I watched the fluttering of wings and tails for hours, on this amazing sunny autumn day, fascinated as they swooped and dived, gorging themselves whilst all the time nervously watching there surroundings and vanishing like lightening whenever they sensed human movement. This made photographing them a wee bit tricky, so i had to take surreptitious blurry shots through the kitchen window.

Venturing outside, they vanished, hiding away in the foliage of the pines and bracken until I had gone by.

I used the scarce sunlight to go round the garden taking some photographs of the last vestiges of autumn colour and found the beautiful Red Admirals had also come back out from their temporary hibernation to bask on the ivy in the sun. If you look closely at the photo above you can see over 15 butterflies - just beautiful!

Farmers Markets - The Buildup To Christmas

Most Saturdays, Hamish loads up the Trailer with a luchous assortment of plants and drives to various farmers markets around the Highlands. There is one in Dingwall on the second Saturday of each month, one on the Inverness high street (7th Nov; 5th Dec; 19th December ) and Elgin on the third Saturday of each month.
The plants are seasonally selected, with a selection of the best the nursery has to offer on display, as well as some old favourites among the shrubs and perrenials and any wee gems that Hamish chooses to sneek in.

This last market, the showoffs were the stunning orange flowers of the crocosmias, the wonderful feathery white flowers of the Saxifrage fortunii and amazing Desfontania spinosa (Chilean Holly)

We also did well on our great value six packs of polyanthus and winter pansies.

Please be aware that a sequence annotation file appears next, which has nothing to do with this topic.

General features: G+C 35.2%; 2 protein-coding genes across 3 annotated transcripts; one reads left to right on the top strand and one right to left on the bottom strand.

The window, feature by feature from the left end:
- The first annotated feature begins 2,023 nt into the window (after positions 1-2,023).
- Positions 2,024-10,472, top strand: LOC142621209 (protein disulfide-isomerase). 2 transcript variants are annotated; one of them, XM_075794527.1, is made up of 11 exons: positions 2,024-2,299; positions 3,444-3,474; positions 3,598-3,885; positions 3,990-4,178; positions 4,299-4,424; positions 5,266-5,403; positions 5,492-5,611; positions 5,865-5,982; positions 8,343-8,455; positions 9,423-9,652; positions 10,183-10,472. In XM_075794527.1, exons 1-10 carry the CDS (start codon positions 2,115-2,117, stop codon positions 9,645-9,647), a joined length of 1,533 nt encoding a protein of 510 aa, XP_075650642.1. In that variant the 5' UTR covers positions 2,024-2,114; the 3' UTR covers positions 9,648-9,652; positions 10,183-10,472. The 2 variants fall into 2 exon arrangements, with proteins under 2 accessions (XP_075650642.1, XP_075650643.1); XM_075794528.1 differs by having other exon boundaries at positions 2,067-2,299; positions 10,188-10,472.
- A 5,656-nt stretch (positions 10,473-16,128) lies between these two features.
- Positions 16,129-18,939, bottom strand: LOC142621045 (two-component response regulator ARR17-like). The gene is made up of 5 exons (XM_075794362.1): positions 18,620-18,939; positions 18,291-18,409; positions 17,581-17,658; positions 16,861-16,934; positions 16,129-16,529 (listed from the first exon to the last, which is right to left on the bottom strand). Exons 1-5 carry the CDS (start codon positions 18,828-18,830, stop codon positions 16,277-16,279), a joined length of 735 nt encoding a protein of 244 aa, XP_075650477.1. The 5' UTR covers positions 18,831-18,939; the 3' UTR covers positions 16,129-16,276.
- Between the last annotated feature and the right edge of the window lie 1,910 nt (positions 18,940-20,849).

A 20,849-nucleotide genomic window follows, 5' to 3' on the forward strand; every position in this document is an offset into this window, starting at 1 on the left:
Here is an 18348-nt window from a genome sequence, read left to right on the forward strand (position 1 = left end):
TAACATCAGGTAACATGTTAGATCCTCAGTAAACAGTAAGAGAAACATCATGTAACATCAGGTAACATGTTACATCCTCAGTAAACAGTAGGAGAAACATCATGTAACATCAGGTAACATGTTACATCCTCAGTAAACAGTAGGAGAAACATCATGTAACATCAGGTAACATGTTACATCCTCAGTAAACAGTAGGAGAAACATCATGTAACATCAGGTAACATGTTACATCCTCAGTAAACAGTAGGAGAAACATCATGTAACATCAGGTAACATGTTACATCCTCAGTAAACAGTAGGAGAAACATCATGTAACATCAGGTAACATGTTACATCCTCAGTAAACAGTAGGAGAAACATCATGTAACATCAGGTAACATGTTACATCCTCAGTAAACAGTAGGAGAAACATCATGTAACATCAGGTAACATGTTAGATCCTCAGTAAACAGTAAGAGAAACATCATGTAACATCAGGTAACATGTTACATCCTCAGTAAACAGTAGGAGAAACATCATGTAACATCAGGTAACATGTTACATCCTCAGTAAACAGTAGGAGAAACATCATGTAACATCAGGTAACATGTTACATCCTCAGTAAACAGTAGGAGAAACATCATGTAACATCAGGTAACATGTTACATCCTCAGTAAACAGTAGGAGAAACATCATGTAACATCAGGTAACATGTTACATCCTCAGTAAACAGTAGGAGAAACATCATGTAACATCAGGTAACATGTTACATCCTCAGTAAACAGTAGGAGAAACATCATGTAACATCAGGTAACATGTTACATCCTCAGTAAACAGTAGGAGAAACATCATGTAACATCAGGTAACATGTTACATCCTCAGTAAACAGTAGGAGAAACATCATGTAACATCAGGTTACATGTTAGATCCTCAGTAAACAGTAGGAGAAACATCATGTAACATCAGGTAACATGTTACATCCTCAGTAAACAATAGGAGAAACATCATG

Now that we are leading up to Christmas we put in some plants that make ideal gifts and if we are feeling particulary festive attach some big red bows.
Tomorrow we are at the Inverness farmers market - Here's hoping for a good day with no rain and sufficient warmth that i will still be able to feel my toes after 8 hours standing on cold concrete. Do I aim too high?

St Columba's Font Stone - An Abriachan Mystery

At Abriachan we have the wonderful and not very widely known St Columba’s Font Stone
Under the shady branches of the hazel trees, this mysterious hole sunk into granite schist, sits, surrounded in tales of religion and magic.
If you were to ask around and you’ll find no two people readily agree on the origins or intended use of this man-made hollow.
The most common tale attributes its beginnings to St. Columba, who passed our way in the 6th century.

Was it the base for a cross?
Was the water within used to anoint and purify?

Is there some darker and more pagan usage hidden in the mists of time?
Certainly, there is a belief that the water is of benefit to women in childbirth, and even until recent years, a few drops have been know to be added to baptismal bowls of infants!
There are also less romantic notions, that it is simply a foundation stone of a house, used to support the central wooden roof pole–or more functional still, a partially constructed millstone. You can see it is still attached to a much larger rock, maybe a work in progress

Decide for yourself! – For whilst its purpose may have faded into history, the stone still commands a mystical presence, adding to the wealth of folk-law and myth that penetrates Scotland.

A final thought – The hole, unattached to any underground spring, and sunk in the most impermeable of stone, has never been known to run dry! Even in the driest summers.

West can be frequently caught red handed slurping the water out of the stone - he just doesn't appreciate history.  However he is already several years over the average Vizla age, so maybe he's on to something.